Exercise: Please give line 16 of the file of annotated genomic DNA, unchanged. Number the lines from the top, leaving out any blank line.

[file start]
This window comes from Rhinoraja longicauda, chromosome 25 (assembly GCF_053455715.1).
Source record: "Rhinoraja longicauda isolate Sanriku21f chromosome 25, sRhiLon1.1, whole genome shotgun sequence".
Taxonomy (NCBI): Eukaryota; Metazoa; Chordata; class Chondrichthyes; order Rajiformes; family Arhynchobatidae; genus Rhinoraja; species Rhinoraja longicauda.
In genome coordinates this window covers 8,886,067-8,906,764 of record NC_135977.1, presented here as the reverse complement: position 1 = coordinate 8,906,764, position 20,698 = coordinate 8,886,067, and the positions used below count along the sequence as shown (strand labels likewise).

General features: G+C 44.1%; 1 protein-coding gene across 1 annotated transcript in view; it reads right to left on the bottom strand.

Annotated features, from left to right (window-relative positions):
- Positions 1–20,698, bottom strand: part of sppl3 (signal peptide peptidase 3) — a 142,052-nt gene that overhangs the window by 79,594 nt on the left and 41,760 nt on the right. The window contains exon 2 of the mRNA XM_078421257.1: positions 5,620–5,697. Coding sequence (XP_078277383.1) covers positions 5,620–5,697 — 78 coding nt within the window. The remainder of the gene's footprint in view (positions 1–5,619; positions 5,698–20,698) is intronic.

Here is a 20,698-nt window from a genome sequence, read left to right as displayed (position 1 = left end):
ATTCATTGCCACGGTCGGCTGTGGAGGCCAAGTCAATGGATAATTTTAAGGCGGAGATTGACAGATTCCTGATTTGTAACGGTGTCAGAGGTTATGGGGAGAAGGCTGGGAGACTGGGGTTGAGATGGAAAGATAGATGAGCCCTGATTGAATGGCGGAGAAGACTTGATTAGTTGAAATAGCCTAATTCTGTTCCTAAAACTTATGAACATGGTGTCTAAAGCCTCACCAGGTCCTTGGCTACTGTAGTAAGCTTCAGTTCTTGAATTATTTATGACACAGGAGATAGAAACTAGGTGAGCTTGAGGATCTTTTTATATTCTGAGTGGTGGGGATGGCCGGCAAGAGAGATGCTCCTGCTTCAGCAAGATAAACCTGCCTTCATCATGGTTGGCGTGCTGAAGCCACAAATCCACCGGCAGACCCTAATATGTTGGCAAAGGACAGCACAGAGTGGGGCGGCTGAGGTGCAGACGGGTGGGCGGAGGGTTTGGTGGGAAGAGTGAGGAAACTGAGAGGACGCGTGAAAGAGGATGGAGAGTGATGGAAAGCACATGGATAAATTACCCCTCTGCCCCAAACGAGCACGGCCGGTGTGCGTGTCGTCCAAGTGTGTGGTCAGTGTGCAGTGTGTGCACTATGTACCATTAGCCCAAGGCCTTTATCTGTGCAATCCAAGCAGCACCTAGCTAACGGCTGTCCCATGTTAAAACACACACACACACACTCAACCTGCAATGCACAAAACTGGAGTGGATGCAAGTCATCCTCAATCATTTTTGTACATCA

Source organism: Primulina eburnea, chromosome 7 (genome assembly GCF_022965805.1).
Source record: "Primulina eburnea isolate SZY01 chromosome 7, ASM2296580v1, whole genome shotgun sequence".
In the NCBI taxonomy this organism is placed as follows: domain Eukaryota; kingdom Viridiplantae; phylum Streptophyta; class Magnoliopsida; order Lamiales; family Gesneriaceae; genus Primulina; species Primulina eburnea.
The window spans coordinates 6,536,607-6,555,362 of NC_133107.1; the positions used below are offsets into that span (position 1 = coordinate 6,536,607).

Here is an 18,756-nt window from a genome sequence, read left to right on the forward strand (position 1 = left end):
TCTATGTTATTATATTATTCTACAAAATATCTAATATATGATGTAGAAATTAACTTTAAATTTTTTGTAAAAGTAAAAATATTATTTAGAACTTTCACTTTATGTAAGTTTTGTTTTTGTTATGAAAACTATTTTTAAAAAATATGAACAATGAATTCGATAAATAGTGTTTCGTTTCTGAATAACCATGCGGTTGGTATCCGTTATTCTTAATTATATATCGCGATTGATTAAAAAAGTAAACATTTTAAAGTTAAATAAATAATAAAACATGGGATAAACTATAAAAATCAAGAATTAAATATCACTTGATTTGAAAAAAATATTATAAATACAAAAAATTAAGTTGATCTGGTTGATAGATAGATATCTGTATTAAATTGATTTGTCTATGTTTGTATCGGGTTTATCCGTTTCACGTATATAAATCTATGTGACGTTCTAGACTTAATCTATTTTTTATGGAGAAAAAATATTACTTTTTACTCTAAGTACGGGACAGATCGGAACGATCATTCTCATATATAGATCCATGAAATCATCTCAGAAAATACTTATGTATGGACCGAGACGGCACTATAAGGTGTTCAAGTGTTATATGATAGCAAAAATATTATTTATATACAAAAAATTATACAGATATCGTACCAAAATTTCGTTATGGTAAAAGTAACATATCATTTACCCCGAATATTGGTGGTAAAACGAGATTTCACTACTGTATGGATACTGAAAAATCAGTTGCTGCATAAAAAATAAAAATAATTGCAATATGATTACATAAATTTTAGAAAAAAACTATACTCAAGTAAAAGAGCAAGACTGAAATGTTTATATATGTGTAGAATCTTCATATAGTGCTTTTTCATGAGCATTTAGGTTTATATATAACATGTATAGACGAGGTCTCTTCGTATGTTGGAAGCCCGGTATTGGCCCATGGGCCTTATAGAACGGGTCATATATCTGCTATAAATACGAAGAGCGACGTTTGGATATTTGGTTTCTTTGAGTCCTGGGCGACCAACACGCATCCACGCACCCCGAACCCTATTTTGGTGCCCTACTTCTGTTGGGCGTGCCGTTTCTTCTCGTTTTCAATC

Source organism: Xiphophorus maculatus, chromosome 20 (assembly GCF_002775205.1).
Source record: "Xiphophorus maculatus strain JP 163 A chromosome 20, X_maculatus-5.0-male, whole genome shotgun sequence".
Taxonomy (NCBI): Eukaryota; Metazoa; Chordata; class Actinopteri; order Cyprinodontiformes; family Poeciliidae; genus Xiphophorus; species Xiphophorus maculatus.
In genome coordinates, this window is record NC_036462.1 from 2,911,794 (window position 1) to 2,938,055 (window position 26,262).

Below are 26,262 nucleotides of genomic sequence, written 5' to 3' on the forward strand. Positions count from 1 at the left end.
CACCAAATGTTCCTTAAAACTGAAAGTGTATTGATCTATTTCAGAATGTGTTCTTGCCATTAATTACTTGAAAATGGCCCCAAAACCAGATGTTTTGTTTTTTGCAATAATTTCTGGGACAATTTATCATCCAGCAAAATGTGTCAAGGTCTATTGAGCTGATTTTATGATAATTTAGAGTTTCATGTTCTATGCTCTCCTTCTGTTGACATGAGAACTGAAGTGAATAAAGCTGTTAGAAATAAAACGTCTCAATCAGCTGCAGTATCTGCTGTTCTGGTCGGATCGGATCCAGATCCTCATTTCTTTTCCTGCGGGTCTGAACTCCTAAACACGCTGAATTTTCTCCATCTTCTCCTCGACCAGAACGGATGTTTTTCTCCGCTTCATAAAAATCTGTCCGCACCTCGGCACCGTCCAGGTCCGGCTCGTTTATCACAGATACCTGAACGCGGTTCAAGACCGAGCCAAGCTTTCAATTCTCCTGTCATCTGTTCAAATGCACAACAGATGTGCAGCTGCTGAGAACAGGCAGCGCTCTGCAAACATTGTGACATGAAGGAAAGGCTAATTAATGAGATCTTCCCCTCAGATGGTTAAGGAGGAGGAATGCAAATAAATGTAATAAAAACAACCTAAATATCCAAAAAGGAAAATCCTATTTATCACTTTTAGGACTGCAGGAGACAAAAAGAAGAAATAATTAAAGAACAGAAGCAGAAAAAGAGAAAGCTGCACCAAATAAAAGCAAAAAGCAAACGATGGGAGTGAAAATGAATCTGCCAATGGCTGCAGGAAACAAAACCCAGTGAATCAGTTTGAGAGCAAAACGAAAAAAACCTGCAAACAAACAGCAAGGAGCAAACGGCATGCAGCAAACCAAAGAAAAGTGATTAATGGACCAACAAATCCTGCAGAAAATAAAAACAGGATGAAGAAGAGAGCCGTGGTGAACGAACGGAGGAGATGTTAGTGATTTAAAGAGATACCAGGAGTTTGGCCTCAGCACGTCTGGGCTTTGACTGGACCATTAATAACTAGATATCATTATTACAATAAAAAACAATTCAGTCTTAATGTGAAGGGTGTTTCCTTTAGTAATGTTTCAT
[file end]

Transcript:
Source organism: Xiphophorus maculatus, chromosome 20 (assembly GCF_002775205.1).